But, of course, quarterback is the more interesting discussion. The room is suddenly loaded with five talented players, including Julian Sayin who portaled out of Alabama before he had a locker. Howard, though, is the only one with any real college tape to examine. Barring injury, he’s the opening day starter.
However, how many of you knew who Will Howard was before he was mentioned as a possible transfer to be Day’s next starting quarterback? How many of you are excited about it?
I knew the name, but I didn’t know his game. So after returning home from the Cotton Bowl debacle, I decided to do a little scouting to see if this QB is good enough to satisfy not only Day, but the legion of demanding fans.
I took advantage of my YouTubeTV subscription, its unlimited DVR space and my foresight to – with one click of a button on the remote – record every televised college football game this season. I watched Howard play against Missouri in an early-season game.
Howard can run, that’s for sure. He’s not Fields, but he can get first downs when you need them. Of course, we all know QB runs are found only in the appendix of the playbook. But O’Brien is the play caller now. Howard might run the ball more than Fields did. Day might hold his breath every time, but a CEO has to know when to let his employees take an idea and run with it.
How good will Howard be? A lot depends on the line. Don’t know if he’s an upgrade as a passer, but the mobility, experience and playing in close games can’t hurt. In some ways he’s McCord with faster legs who will force the ball now and then. More interceptions could be a thing.
Best defense money can buy
The NIL money people came through on offense for Egbuka, Henderson and Jackson. And the money spent on defense might have challenged the NFL salary cap.
It’s not just returning starters in Denzel Burke, J.T. Tuimoloau, Jack Sawyer, Tyliek Williams, Lathan Ransom and Jordan Hancock. Cody Simon played enough as the backup linebacker to certainly peek at the draft. The transfer acquisition of safety Caleb Downs, who as a freshman led Alabama in tackles, also wasn’t free.
The money that alumni and donors contributed to the collective was always there. It just took some convincing that even Ohio State, with its history, resources and facilities, needed to spend as much or more than others to compete.
Jim Knowles, the head coach of the defense, must feel like coaches of old when they built the core of a defense to last more than one year. Without NIL dollars, most, if not all the ones who stayed, would be prepping for the NFL Draft instead of going to class.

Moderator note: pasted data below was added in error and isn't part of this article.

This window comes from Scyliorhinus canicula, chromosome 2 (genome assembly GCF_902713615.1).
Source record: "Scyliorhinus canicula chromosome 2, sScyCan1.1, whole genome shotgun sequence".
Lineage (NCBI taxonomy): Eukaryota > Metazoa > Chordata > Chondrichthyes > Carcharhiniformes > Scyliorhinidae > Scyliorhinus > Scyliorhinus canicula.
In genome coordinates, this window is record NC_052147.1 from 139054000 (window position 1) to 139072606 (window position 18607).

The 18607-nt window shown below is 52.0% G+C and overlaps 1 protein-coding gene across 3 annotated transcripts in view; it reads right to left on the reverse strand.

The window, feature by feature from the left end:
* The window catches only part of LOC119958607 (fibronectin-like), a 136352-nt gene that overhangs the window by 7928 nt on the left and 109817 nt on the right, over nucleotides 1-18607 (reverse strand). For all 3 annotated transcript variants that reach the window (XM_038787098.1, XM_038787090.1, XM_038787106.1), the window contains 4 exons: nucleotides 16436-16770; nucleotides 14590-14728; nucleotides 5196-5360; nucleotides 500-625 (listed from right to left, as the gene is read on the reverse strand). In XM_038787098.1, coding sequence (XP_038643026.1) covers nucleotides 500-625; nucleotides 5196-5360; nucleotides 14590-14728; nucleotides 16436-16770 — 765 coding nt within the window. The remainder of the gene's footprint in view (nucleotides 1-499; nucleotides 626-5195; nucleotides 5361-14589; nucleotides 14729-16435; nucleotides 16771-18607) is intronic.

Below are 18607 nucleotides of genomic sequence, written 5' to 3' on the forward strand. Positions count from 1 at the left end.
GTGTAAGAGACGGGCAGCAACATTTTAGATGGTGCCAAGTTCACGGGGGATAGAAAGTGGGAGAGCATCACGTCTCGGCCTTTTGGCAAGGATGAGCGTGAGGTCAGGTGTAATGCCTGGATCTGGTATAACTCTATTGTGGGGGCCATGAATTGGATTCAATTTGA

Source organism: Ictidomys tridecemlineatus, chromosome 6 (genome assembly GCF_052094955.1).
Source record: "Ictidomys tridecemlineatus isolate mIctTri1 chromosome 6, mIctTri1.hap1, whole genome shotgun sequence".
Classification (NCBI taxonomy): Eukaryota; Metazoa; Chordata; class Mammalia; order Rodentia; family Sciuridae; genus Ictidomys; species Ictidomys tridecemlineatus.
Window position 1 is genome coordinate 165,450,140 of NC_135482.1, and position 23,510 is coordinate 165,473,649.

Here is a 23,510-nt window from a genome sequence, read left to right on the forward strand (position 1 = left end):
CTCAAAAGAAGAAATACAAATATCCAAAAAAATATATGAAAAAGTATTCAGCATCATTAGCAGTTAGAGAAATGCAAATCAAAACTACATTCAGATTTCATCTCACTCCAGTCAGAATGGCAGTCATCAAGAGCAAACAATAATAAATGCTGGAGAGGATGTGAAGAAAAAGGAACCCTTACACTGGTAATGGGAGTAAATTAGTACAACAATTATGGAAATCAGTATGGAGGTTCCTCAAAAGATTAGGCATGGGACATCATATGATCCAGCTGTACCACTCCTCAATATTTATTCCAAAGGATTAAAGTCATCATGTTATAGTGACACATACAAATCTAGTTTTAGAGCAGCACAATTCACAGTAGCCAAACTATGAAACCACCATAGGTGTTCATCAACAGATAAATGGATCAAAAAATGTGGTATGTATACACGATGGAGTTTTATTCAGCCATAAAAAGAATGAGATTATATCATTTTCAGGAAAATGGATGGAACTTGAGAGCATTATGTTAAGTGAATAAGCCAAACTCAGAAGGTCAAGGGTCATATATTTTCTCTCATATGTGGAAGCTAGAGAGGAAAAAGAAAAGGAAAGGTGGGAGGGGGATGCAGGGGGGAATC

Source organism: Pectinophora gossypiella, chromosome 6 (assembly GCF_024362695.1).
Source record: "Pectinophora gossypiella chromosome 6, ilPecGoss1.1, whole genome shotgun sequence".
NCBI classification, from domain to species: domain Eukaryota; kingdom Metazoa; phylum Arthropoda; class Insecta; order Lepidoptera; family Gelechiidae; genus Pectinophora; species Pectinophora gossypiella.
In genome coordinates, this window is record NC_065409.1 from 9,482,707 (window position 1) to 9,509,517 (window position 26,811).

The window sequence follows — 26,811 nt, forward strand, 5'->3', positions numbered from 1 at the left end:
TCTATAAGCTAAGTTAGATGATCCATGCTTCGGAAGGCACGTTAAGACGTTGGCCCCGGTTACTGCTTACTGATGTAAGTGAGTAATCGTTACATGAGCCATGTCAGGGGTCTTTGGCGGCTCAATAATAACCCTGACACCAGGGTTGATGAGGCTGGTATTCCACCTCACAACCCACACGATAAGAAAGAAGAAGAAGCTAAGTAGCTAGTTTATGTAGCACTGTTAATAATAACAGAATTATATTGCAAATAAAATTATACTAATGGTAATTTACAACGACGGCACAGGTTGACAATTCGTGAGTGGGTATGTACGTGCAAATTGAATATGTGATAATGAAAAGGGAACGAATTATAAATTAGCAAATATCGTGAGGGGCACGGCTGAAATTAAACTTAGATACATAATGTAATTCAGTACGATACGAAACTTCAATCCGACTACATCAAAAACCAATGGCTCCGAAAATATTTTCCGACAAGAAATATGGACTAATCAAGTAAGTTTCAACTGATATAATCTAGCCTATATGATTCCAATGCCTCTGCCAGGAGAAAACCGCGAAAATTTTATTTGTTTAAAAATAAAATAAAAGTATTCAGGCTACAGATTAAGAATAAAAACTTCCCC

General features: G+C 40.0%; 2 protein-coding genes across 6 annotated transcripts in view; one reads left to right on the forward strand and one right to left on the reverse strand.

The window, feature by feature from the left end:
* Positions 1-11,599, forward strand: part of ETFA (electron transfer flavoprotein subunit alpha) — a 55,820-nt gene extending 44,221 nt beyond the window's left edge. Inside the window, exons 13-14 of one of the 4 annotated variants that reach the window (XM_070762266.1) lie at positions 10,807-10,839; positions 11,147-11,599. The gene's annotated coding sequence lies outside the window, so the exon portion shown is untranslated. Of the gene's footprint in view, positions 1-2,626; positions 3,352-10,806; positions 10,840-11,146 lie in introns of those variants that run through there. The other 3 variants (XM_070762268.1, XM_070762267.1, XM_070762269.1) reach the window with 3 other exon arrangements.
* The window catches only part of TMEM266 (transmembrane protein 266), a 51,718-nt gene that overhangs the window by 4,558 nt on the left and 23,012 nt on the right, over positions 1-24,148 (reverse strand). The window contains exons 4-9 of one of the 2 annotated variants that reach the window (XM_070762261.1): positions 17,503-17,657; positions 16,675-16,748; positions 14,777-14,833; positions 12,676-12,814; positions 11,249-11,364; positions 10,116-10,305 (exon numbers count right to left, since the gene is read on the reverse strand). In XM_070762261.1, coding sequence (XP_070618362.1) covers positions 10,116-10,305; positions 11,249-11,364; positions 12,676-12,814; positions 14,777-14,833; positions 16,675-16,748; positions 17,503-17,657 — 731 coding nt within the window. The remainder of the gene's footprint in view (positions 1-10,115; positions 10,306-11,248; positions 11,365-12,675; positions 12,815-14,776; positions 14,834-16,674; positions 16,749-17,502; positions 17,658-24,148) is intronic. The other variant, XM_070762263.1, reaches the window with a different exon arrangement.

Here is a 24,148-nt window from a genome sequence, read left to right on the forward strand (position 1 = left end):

Funny how an unintended and happy result of NIL is players staying in school longer.
The long offseason
Now you must wait until August 31 when the Buckeyes open the season against Akron to see what all these changes amount to. Of course, a home game against the Zips will only confirm the talent level.
A home game against Iowa on October 5 will, presumably, be an indicator of how far the offense has truly progressed. The trip a week later to Oregon will reveal much more.
Based on recent seasons the conventional wisdom says Oregon, at Penn State and home against Michigan are the only tough games on the schedule. That might prove to be true.
In the meantime, offensive discussions will revolve around quarterback, line play and how carries will be divided between Henderson and Judkins. On defense, will Downs start at safety and Sonny Styles at linebacker? How much will linebacker C.J. Hicks play? Will Larry Johnson rotate more on the defensive line with another year of experience for the non-starters? Will special teams play improve?
But there are questions you no longer must ponder. Ohio State supporters with enough wealth to spend on NIL will spend it. The portal in Columbus is open for business. And Ryan Day is doing what every good CEO does. He’s surrounding himself with the best people he can find.
And that’s a business model that will win in the regular season, win its share or more against Michigan and make its share of runs through the 12-team playoff.
In the end, Ohio State wins because Ohio State is doing what it takes to remain Ohio State.